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ESCAPE FROM HOLLYWOOD : So Near and Yet So Far, Orange County Has Long History as Celebrity Hideaway

October 21, 1990|DENNIS McLELLAN | TIMES STAFF WRITER

Humphrey Bogart and Lauren Bacall used to hold weekend trysts aboard his boat in Newport Harbor during the 1944 filming of "To Have and Have Not," the still-married Bogart careful to keep Bacall under wraps below deck as they moved away from the slip. Newport was far from what Bogie liked to call the "Hollywood gossip and leeches." Bette Davis had eyes for Laguna. In the '40s, she bought a house overlooking Woods Cove, its "breathtaking view of the sea and sky" a respite from her legendary battles with studio boss Jack Warner. Orange County may be perceived as an endless string of housing tracts and shopping malls, but for decades it has been a playground, a place for celebrities to escape the congestion and notoriety of Hollywood. And like the famous folks' own mercurial popularity, Orange County's celebrity roster is constantly changing. In 1989, actor Chuck Norris sold his home in North Tustin to be closer to his work in Hollywood. Six months ago, singer Jose Feliciano, who had lived in Villa Park since 1969, sold his ranch-style home (complete with recording studio) and moved to Westin, Conn. And last March best-selling author Joseph Wambaugh, who has lived on and off in Newport Beach the past 13 years, put his Linda Isle home on the market.

But just as some names are erased from the county's celebrity score card, new ones are added.

Singer-actress Bette Midler, who bought a home in Laguna Beach in the late '80s, has been spotted working out at a local health club. Actor Robert Englund (Freddy in the "Nightmare on Elm Street" films) also bought a weekend home in Laguna, where he can be seen surfing with the locals.

And last November pop singer Tiffany moved to Orange County after finding the "perfect" house in Santa Ana.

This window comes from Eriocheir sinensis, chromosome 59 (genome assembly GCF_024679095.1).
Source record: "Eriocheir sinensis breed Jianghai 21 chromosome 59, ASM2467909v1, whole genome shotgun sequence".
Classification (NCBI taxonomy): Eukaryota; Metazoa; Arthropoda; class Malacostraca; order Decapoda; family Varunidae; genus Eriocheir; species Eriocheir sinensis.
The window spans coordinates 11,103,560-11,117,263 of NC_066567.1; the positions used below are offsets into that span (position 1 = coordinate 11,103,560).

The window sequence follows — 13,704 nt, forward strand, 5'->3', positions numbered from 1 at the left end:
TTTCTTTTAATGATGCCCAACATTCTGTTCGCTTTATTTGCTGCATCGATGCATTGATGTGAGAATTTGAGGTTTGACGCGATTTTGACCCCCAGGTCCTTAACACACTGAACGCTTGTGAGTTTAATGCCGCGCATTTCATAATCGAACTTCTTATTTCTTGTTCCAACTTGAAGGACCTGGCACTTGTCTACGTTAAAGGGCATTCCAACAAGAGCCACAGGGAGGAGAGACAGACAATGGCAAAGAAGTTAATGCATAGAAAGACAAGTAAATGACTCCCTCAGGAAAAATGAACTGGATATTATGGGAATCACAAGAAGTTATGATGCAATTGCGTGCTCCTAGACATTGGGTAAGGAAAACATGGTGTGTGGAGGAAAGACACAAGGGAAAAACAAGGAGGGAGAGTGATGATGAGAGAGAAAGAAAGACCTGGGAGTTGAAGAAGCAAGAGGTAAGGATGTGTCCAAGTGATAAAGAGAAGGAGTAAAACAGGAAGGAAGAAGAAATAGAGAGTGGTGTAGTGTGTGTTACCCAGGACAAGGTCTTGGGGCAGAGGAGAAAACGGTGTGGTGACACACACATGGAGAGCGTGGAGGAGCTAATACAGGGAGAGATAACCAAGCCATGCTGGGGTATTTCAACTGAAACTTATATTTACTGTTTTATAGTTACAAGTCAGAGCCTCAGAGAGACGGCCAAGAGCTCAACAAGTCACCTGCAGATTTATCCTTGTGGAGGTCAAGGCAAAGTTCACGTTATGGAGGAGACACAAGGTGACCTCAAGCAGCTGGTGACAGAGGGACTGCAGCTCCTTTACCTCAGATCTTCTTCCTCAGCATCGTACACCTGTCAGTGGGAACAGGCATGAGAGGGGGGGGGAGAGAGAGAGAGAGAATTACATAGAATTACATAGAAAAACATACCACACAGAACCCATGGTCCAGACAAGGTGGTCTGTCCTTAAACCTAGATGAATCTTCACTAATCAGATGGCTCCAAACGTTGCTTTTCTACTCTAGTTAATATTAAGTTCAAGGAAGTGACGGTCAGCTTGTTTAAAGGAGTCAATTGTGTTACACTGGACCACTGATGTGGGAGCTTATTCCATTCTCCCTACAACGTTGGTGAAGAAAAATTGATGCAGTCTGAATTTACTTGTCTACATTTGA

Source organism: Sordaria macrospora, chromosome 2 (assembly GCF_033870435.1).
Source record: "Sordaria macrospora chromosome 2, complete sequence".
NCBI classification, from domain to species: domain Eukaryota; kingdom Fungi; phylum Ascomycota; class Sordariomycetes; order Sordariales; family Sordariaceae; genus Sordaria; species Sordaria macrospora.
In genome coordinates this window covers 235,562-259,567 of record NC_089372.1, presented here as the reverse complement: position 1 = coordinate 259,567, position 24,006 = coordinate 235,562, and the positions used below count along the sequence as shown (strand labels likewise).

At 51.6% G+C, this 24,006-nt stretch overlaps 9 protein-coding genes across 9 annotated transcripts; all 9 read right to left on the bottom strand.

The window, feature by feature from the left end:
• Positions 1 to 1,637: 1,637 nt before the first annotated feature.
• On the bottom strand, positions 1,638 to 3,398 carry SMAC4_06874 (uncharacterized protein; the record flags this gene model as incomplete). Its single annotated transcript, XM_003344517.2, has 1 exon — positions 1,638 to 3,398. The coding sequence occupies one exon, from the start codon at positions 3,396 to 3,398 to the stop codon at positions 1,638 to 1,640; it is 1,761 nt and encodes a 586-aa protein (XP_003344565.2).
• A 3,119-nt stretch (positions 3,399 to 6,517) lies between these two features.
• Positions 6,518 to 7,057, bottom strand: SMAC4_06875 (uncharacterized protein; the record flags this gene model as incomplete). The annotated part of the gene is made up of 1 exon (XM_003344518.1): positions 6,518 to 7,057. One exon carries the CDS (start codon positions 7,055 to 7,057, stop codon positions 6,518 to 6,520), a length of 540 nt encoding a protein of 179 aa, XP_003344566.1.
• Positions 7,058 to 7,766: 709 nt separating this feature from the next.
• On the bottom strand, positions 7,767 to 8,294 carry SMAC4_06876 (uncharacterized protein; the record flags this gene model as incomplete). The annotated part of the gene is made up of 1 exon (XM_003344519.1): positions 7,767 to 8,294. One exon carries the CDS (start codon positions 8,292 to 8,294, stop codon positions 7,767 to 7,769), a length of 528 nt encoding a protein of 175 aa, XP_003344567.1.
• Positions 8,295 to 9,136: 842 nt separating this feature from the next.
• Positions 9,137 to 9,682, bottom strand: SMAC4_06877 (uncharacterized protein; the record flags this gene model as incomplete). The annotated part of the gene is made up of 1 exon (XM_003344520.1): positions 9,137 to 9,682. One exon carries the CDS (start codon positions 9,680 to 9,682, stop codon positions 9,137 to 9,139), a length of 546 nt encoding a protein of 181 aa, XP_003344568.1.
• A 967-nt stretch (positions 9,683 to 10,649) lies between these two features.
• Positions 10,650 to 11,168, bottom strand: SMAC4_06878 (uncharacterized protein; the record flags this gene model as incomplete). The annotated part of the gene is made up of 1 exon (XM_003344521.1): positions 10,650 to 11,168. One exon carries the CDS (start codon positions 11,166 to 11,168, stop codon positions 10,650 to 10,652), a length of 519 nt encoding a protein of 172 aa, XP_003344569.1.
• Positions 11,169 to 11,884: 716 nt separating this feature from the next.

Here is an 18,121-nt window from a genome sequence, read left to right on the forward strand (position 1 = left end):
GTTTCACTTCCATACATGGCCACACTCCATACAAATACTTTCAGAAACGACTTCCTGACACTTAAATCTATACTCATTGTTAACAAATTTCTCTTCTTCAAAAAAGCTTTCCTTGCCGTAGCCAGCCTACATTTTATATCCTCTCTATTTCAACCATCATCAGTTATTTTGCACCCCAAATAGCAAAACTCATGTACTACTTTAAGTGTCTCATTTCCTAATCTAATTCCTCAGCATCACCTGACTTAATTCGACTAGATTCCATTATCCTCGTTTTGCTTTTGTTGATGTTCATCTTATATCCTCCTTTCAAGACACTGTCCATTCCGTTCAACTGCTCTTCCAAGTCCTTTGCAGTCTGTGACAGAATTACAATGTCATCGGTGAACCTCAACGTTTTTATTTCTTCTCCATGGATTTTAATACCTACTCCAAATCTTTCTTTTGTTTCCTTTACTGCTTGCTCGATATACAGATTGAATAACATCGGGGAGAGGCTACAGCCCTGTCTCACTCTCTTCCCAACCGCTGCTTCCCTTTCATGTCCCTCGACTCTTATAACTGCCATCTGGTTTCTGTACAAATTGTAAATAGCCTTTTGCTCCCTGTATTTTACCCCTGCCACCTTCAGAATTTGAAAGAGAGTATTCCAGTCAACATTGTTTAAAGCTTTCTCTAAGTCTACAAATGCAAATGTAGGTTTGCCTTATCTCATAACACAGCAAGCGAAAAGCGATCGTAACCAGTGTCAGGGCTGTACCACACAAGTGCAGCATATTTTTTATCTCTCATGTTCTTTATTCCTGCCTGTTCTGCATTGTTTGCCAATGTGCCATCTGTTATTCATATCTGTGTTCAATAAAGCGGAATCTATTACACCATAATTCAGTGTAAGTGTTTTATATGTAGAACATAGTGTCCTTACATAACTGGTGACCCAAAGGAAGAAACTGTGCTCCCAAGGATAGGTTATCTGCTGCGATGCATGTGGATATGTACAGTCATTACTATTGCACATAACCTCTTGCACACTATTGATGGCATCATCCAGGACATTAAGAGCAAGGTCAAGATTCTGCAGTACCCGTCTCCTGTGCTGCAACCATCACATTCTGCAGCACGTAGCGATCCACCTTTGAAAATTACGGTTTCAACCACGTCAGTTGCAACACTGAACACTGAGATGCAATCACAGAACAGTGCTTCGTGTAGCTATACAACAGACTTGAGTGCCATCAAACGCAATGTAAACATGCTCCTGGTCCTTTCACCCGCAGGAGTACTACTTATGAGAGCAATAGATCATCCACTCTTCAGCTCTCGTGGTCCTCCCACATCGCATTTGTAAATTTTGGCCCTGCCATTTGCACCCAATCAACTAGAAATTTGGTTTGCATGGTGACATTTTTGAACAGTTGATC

While she doesn't relish the commute to Los Angeles for work, the Norwalk native told a reporter she couldn't live in L.A.: "It's too crowded."

To put Tiffany's move to Orange County in historical perspective, we offer this celebrity sampler:

Hollywood's Back Lot

One stormy midnight in 1910, three carloads of actors, film-crew members and cowboy extras pulled into the depot at San Juan Capistrano.

Biograph Studio, a 50-member New York company spending the winter in the California sunshine, was headed by the legendary director D. W. Griffith. Among the cast: an unknown 17-year-old actress who would later be known as America's Sweetheart, Mary Pickford.

Checking into a two-story wooden hotel with only 10 bedrooms, two toilets and a single tub, the movie makers waited out the storm for three days and then proceeded to shoot an 18th-Century Spanish romance in and around the old mission.

"The Two Brothers," a one-reeler, was the first motion picture ever made in Orange County, according to historian Jim Sleeper, author of "Great Movies Shot in Orange County."

Over the next two decades, as Hollywood became the film capital of the world, hundreds of silent movies were filmed, at least in part, in Orange County.

And county residents, who were often hired as extras, could observe some of the silent screen's great stars emoting before hand-cranked cameras: Theda Bara, Buster Keaton, Douglas Fairbanks, Harold Lloyd and John Gilbert.

As Sleeper says, during the period between 1910 and 1930, Orange County reigned as "Hollywood's most popular back lot."

In the summer of 1925, Mary Pickford and her swashbuckling husband, Douglas Fairbanks, began leasing a quarter-mile stretch of beach in Irvine Cove north of Laguna, where they would set up colorfully striped tents for their large retinue of family and friends.

"Hollywood's most popular back lot" would soon become one of Hollywood's most popular back yards.

Palmy Days

When the Spanish colonial-style Balboa Inn was built on the Balboa peninsula in 1930, it quickly became a favorite haunt of the movie crowd. The 34-room inn's celebrity guest list included Gary Cooper, Cary Grant and a host of big bands that played at the nearby Rendezvous Ballroom.

The '30s and '40s were the heyday of Orange County's Hollywood connection.

It was a time when Bogart, Errol Flynn, Dick Powell, Leo Carillo, Tom Mix, Preston Foster and James Cagney (who bought Collins Island in 1938) docked their boats in Newport Harbor.

During World War II, Bogart even served in the Coast Guard out of Balboa and was on duty once a week patrolling the shore. And when the 45-year-old actor fell in love with his 19-year-old co-star, they spent frequent weekends together in Newport Beach.

As Bacall wrote in her autobiography: "Bogie wanted me to see Newport--to feel the atmosphere that he had described to me so many times and loved so much."

Late movie tough guy Broderick Crawford, a frequent visitor to Newport Beach in the '40s, recalled those palmy days in a 1978 interview at the Newporter Inn.

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